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Mid-Term Review of WSSCC’s Medium-Term Strategic Plan 2012-2016 –...

WSSCC General
In 2015, the WSSCC commissioned a Mid-Term Review (MTR) of its Medium-Term Strategic Plan (MTSP) 2012-16 to assess its progress against intended results in the MTSP. The MTR was designed to contribute to organisational learning as well as to meet the accountability requirements of WSSCC’s Steering Committee and donors. The MTR covers the period 2012-2014, with additional analysis of progress made as part of the 2015-2016 Biennial Work Plan up to February 2016. The review was undertaken by IFMR LEAD and managed for quality assurance by the International Initiative for Impact Evaluation (3ie) under the 3ie Sanitation and Hygiene Thematic Window.WSSCC has issued a Management Response to the recommendations in the review, with a comprehensive internal response plan developed for each recommendation, under the headings of Programme Strategy, Monitoring and Evaluation and Governance.
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Local governance and sanitation: Eight lessons from Uganda

Global Sanitation Fund
Many non-governmental and intergovernmental organizations, as well as bilateral and multilateral donors, recognize the importance of closely working with governments in sanitation and hygiene programmes. Collective behaviour change approaches, such as Community-Led Total Sanitation (CLTS), are also increasingly being embraced by governments as an alternative to traditional subsidy and enforcement-based approaches. This ‘GSF in focus’ case study presents eight lessons learned from the GSF-supported Uganda Sanitation Fund (USF) in coordinating, planning, and implementing CLTS at scale through a decentralized government system. The USF is the largest programme of its kind in Uganda. The programme, which began in 2011, is currently implemented by 30 District Local Governments under the overall management of the Ministry of Health. By September 2016, the USF reported helping over three million people live in open defecation free (ODF) environments.De nombreuses organisations non gouvernementales et intergouvernementales, ainsi que des donateurs bilatéraux et multilatéraux, reconnaissent l’importance de travailler en étroite collaboration avec les gouvernements dans le cadre des programmes d’assainissement et d’hygiène. Des approches collectives en matière de changement de comportement, telles que l’ATPC, sont de plus en plus adoptées par les gouvernements comme une alternative aux démarches traditionnelles axées sur les subventions et la répression. Cette étude de cas intitulée « Gros plan sur le GSF » présente huit enseignements tirés du programme du Fonds ougandais pour l’assainissement (USF) soutenu par le Fonds mondial pour l’assainissement (GSF) dans le cadre de la coordination, de la planification et de la mise en oeuvre de l’ATPC à grande échelle1 par l’intermédiaire d’un système administratif décentralisé. L’USF est le programme le plus important de ce genre en Ouganda. Débuté en 2011, il est actuellement mis en oeuvre par 30 gouvernements locaux de district2 sous la supervision du ministère de la Santé. En septembre 2016, l’USF a indiqué avoir aidé plus de trois millions de personnes à vivre dans un environnement exempt de défécation à l’air libre.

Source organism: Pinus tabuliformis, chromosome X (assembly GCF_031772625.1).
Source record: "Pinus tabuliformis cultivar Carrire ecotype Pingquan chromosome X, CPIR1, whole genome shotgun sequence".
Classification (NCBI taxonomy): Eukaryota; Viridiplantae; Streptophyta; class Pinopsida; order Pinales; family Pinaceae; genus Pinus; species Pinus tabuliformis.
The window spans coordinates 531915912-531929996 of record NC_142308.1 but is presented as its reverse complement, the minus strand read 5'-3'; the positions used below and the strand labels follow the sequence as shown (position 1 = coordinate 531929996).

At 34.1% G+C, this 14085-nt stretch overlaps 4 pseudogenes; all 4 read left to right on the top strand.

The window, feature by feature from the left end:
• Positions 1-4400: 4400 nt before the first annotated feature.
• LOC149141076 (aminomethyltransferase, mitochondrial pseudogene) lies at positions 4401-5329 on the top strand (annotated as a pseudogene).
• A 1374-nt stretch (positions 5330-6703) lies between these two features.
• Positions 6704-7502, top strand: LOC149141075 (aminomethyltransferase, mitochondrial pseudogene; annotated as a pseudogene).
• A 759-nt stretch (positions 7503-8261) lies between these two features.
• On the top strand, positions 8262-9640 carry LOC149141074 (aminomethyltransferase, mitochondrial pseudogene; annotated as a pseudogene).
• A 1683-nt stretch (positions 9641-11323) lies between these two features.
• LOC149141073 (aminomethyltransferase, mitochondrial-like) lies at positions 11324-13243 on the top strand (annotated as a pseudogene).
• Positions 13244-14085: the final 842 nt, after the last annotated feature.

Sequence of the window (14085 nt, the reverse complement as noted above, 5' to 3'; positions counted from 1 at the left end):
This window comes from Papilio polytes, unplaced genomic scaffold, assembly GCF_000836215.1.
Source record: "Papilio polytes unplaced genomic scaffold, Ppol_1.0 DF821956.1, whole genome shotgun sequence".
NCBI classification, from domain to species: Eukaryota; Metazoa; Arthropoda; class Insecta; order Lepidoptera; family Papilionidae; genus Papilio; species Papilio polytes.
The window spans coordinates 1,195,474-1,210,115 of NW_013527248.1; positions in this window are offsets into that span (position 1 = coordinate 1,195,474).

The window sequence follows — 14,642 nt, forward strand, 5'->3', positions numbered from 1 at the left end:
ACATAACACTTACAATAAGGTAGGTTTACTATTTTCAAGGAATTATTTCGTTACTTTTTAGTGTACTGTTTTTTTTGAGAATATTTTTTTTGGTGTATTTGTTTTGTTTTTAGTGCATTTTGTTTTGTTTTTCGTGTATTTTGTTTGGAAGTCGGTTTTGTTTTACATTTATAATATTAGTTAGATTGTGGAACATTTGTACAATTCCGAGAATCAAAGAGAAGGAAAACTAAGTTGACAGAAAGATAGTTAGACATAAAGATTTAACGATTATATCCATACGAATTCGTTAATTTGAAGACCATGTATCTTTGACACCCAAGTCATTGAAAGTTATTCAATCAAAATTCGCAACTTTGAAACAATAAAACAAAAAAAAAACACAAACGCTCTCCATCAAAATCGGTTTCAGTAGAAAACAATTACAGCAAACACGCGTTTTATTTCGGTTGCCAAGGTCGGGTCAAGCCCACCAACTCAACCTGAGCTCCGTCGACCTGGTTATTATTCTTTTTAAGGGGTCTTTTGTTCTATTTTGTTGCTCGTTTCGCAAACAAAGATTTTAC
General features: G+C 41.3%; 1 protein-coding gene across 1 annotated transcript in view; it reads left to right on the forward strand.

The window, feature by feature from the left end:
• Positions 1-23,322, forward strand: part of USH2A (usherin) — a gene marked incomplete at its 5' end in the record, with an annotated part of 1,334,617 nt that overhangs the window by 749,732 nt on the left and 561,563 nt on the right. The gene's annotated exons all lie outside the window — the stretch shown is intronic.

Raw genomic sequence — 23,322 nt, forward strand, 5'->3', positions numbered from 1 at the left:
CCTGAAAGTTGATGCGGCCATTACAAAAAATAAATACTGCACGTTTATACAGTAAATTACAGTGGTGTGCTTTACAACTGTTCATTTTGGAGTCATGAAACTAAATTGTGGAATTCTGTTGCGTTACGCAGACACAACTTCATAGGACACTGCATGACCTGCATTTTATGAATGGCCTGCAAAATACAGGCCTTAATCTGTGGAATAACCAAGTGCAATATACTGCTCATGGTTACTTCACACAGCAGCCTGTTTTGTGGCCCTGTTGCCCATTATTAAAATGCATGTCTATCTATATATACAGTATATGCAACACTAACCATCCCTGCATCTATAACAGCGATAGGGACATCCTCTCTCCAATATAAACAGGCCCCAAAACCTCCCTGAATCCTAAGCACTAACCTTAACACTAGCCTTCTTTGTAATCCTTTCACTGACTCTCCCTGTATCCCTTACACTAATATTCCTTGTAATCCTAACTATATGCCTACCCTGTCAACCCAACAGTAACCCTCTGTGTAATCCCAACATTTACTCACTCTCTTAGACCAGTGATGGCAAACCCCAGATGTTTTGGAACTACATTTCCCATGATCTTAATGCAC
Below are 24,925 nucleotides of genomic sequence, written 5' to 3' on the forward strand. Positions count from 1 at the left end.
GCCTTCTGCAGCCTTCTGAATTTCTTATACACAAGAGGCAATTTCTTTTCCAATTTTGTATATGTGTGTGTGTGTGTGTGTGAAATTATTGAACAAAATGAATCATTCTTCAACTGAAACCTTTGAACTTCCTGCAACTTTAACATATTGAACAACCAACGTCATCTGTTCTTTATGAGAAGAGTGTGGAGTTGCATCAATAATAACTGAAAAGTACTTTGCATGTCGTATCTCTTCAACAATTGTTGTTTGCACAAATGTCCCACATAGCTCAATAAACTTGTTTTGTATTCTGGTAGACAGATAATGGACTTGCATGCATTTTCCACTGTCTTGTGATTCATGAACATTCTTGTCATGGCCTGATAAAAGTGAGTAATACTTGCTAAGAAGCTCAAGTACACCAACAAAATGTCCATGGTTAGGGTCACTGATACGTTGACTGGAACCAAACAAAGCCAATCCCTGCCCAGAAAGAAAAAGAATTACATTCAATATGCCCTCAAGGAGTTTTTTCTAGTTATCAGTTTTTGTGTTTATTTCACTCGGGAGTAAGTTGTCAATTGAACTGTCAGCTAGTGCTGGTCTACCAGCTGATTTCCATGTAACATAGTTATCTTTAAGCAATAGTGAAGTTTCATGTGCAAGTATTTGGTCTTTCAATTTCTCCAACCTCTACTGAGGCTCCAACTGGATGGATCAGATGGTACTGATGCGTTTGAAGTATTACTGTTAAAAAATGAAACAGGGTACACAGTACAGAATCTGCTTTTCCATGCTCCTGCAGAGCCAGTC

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Gender and Community-Led Total Sanitation – CLTS engagement, outc...

Global Sanitation Fund